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2019 OECD Economic Surveys: Denmark 2019

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Living standards and wellbeing are high in Denmark. Economic conditions have improved in recent years and the steady expansion is projected to continue. A prolonged series of pension and benefit reforms has delivered sound public finances and strengthened potential growth, among others by indexation of statutory retirement ages to life expectancy. Improving public sector efficiency remains a challenge and would benefit from further digitalisation and reform of collective bargaining. Danish firms are close to the technological frontier thanks to digitalisation and favourable business framework conditions. Nonetheless, productivity growth has been disappointing in the recent past with a particular weakness in less knowledge-intensive service industries. Boosting productivity growth is essential to ensure that living standards and wellbeing remain high. This requires further improving business framework conditions, notably competition pressures. Policy needs to embrace innovative technologies by leaning against attempts to discourage or exclude them and by tackling unintended or outmoded obstacles in legislation and regulation. Reducing high marginal taxes, broadening innovation activity and attracting more high-skilled foreign workers are also priorities.



SPECIAL FEATURES: PRODUCTIVITY; BUSINESS FRAMEWORK CONDITIONS

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Adapting business framework conditions to deal with disruptive technologies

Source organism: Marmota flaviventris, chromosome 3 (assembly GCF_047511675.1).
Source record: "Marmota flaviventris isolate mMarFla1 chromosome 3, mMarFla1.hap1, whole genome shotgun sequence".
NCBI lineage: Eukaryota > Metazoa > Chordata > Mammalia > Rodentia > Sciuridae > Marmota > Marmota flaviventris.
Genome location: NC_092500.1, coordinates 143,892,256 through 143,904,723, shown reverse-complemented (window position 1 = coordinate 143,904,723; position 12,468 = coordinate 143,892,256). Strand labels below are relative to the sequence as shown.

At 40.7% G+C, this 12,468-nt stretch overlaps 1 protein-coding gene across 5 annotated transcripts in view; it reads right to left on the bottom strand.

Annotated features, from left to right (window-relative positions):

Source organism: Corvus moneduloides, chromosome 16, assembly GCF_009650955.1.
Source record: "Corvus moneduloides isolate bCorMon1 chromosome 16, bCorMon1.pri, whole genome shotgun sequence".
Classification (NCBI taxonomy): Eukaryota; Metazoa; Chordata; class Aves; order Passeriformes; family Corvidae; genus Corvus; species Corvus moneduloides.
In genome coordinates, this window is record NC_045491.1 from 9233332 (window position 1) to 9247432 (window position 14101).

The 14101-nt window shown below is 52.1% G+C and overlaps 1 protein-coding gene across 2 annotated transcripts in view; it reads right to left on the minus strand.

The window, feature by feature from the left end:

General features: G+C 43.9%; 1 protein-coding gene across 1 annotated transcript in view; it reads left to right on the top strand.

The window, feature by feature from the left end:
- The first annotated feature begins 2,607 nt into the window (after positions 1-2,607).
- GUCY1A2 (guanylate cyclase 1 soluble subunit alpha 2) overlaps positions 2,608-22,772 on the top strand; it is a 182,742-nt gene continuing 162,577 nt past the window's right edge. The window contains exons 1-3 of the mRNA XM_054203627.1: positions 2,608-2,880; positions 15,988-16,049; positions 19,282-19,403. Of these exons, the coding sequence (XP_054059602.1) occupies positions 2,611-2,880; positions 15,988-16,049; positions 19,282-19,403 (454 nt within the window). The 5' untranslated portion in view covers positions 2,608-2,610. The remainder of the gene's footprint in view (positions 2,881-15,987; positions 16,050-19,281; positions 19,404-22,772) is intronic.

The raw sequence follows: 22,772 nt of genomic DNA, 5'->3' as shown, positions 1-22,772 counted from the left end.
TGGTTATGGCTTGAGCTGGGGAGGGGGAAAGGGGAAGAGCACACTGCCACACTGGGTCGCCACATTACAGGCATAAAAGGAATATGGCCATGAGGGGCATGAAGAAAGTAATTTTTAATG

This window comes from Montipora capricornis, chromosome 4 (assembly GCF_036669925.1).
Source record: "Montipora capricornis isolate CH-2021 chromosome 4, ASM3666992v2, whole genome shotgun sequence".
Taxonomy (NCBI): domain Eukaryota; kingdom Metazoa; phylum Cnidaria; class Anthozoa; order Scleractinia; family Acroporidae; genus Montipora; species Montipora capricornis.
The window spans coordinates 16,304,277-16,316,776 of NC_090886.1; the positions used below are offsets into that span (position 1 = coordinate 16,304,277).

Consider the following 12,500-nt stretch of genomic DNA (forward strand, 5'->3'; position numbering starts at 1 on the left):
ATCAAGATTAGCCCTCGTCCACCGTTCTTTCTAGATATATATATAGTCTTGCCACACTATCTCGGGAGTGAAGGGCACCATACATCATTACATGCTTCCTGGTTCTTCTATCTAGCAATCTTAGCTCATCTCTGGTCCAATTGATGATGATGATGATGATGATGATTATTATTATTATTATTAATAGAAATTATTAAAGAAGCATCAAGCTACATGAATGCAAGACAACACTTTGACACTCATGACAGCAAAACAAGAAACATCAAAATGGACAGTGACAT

Danish firms are close to the technological frontier compared to other OECD countries, making the introduction of new – potentially disruptive – technologies key to boost productivity growth. Despite a high level of digitalisation and good framework conditions, aggregate productivity growth in Denmark has been only average compared to other advanced OECD countries and lags behind in less knowledge-intensive service industries. Policy needs to embrace innovative technologies by leaning against attempts to discourage or exclude them and by tackling unintended or outmoded obstacles in legislation and regulation. Analysis based on Danish firm-level data suggests that digital adoption through investment in ICT capital increases firm productivity and contributes to business dynamics and firm growth. Improving economic incentives for such investment as well as facilitating adoption of new business models require a shift of taxation away from capital and labour income. Ensuring supply of the right skills and maintaining effective upskilling will help workers cope with disruptive changes and ensure that economic growth benefits all.

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